Character acting is a funny thing. During the golden era of Hollywood (that period of time when the studio system was dominate, roughly up to the 1950s), character actors were rarely chameleons, but just as idiosyncratic as any leads. When one casts Fred Astaire or Greta Garbo, you have a rough idea of what kind of character you are getting and it was the same with someone like Una O’Connor or Eric Blore or Thelma Ritter. If you wanted a particular character for a movie, you went looking for a particular character actor. Eric Blore, very British, seemed always to be a butler or a waiter, and Thelma Ritter always had her a wry and trenchant, but hilarious, way with words.

Cluny Brown seems to me to be somewhat unusually endowed with wonderful character actors including, Reginald Gardiner, Reginald Owen, C. Aubrey Smith, Richard Haydn, Margaret Bannerman, and Sara Allgood. And they’re all wonderful.

Of course, the character actors aren’t the only reason to see Cluny Brown – though Una O’Connor alone would be worth anything. The film is set just before WWII begins and stars Charles Boyer, Jennifer Jones as the eponymous Cluny Brown, and Peter Lawford. Cluny loves plumbing, and Adam Belinksi (Boyer), an expatriate from Poland who fled when the Nazis came in, is completely charmed by her naïve enthusiasm and lack of social pretense. However, her uncle is scandalized when he finds her fixing the plumbing of one of his clients and sends her away to become a maid to Lord and Lady Carmel.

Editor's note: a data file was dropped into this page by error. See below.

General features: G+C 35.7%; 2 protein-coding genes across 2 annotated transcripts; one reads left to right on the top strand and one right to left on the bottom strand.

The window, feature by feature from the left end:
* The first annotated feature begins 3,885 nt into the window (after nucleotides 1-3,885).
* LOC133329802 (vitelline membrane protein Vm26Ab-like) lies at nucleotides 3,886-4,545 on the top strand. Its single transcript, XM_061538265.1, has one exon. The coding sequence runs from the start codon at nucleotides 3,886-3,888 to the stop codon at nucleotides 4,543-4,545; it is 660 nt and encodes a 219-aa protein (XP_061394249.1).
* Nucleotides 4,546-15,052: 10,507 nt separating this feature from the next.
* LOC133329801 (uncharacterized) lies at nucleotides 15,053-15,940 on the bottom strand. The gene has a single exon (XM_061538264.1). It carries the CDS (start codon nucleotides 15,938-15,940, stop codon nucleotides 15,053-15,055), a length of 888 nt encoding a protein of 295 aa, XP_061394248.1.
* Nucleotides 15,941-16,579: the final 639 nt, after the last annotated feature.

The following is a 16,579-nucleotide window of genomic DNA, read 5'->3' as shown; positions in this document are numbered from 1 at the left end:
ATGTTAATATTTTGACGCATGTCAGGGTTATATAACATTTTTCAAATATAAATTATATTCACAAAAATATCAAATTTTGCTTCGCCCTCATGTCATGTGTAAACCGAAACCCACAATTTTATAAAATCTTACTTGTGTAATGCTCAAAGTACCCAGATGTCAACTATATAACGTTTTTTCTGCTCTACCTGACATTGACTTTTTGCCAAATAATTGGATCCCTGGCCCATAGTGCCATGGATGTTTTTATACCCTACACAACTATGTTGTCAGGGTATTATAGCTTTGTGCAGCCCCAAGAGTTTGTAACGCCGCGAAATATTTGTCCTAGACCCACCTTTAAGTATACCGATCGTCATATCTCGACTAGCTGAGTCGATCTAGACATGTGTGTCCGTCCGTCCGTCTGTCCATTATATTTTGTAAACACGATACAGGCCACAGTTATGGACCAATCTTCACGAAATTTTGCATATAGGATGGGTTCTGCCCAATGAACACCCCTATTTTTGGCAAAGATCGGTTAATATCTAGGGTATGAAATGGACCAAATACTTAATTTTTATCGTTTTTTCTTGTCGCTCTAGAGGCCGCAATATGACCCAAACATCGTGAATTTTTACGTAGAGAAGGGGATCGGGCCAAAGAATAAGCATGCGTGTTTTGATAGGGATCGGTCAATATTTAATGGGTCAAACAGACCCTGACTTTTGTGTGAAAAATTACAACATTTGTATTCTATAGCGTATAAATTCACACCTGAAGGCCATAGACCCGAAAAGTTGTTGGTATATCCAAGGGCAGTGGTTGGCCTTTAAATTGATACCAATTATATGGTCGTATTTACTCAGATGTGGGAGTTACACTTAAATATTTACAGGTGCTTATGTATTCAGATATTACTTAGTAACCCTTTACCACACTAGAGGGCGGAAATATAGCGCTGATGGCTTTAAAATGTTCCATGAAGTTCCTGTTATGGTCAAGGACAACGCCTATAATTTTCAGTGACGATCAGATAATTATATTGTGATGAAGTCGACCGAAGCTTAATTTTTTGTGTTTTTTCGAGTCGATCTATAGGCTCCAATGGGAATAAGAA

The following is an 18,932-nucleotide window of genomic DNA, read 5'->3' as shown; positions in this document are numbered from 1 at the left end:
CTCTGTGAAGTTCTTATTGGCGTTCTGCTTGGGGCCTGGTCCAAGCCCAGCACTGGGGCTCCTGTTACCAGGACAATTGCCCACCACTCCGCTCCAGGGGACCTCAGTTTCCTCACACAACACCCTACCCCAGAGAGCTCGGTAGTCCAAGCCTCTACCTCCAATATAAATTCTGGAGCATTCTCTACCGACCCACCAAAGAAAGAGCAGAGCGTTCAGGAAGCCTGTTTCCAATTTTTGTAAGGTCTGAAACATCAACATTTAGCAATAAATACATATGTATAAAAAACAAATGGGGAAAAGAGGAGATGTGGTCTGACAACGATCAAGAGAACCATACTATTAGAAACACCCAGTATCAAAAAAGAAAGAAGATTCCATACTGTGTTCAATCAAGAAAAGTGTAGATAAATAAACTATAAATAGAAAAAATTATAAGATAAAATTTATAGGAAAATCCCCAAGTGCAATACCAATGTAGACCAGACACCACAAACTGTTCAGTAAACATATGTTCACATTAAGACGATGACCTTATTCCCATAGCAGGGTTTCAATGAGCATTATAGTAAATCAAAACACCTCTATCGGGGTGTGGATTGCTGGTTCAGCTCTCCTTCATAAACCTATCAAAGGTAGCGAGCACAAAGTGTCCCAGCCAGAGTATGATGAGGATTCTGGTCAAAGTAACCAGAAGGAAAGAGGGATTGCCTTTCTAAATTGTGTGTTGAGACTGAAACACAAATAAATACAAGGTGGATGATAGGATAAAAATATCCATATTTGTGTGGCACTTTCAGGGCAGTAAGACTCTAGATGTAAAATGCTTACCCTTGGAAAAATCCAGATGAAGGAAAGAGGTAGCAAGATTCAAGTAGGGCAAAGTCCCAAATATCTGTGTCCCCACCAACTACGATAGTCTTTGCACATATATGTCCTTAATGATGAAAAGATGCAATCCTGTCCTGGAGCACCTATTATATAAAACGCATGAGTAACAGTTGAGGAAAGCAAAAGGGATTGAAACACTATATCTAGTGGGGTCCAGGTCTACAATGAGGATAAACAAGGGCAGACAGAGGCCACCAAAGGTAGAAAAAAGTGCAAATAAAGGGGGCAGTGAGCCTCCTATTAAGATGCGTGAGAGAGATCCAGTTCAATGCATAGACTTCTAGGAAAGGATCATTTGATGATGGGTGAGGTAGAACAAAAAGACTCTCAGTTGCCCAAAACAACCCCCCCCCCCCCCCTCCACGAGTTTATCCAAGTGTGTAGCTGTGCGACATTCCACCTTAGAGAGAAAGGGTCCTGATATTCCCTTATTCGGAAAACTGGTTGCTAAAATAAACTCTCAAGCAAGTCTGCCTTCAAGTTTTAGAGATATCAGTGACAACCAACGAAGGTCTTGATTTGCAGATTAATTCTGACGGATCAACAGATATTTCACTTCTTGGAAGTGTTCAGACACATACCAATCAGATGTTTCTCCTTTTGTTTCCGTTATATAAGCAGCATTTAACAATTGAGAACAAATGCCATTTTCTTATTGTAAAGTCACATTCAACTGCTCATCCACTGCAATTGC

She tries very hard to be a good maid, but she just can’t seem to get the hang of it…or lose her passion for fixing a clogged sink. Meanwhile, the son, Andrew Carmel (Lawford) invites Adam to stay with his family because he is convinced that Adam is in great danger from Nazis and needs to get out of London. Once there, Adam proceeds to meddle in everyone’s lives, including Cluny’s, who has struck up a friendship with a stuffy chemist who wants to marry her.

Jennifer Jones, Charles Boyer, and Reginald Gardner looking at...actually, I don't want to know what they're looking at

Jennifer Jones, Charles Boyer, and Reginald Gardiner looking at…actually, I don’t want to know what they’re looking at

The chemist’s mother is Una O’Connor. She never seems to look at people and she never utters a word, though it is always obvious exactly what she’s thinking.

I realize I’m giving a slightly one-sided account of this movie. There are actually many more characters that are even more important than Una O’Connor; it’s just that she’s the character most lodged in my memory. There is a butler and housekeeper who are dedicated, almost to the point of a spiritual calling, to being house servants and doing everything correctly and according to tradition. There is Miss Cream, Andrew Carmel’s tantalizingly provoking friend who he wants to marry. There is the completely clueless Lord Carmel, who only seems dimly aware that there is a Hitler out there, somewhere, bringing war to Europe.

The movie was well received in America, but British critics were offended at the portrayal of British aristocrats as clueless and rather stuffy. According to the article on Cluny Brown on TCM, the ire was quite great and British actor C. Aubrey Smith, who appeared in the film, felt the need to apologize to his countrymen for the movie.

Despite these jabs at the British aristocracy, everyone comes across as rather endearing. There really isn’t anyone I dislike. And though it’s not what I would call uproariously funny, it is whimsical and delightful. It is what I call giggle-inducing. I giggled all the way through and now want to try and get my hands on the book that it is based on, by Margery Sharp (who, I learned, also wrote The Rescuers that the Disney movie The Rescuers is based on), and see if the book is as delightful as the movie.

 
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Posted by on March 19, 2014 in Movies